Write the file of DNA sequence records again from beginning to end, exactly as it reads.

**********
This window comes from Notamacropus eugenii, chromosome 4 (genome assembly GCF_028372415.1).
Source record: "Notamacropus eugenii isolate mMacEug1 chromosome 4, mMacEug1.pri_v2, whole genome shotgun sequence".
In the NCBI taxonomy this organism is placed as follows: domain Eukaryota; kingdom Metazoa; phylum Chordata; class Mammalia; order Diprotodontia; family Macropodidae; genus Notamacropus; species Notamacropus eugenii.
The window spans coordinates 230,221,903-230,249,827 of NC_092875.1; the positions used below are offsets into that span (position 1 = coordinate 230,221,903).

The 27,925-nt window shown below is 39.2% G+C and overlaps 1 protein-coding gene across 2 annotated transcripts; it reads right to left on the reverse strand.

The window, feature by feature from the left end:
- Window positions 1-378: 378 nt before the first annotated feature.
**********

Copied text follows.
This window comes from Notamacropus eugenii, chromosome 4 (genome assembly GCF_028372415.1).
Source record: "Notamacropus eugenii isolate mMacEug1 chromosome 4, mMacEug1.pri_v2, whole genome shotgun sequence".
In the NCBI taxonomy this organism is placed as follows: domain Eukaryota; kingdom Metazoa; phylum Chordata; class Mammalia; order Diprotodontia; family Macropodidae; genus Notamacropus; species Notamacropus eugenii.
The window spans coordinates 230,221,903-230,249,827 of NC_092875.1; the positions used below are offsets into that span (position 1 = coordinate 230,221,903).

The 27,925-nt window shown below is 39.2% G+C and overlaps 1 protein-coding gene across 2 annotated transcripts; it reads right to left on the reverse strand.

The window, feature by feature from the left end:
- Window positions 1-378: 378 nt before the first annotated feature.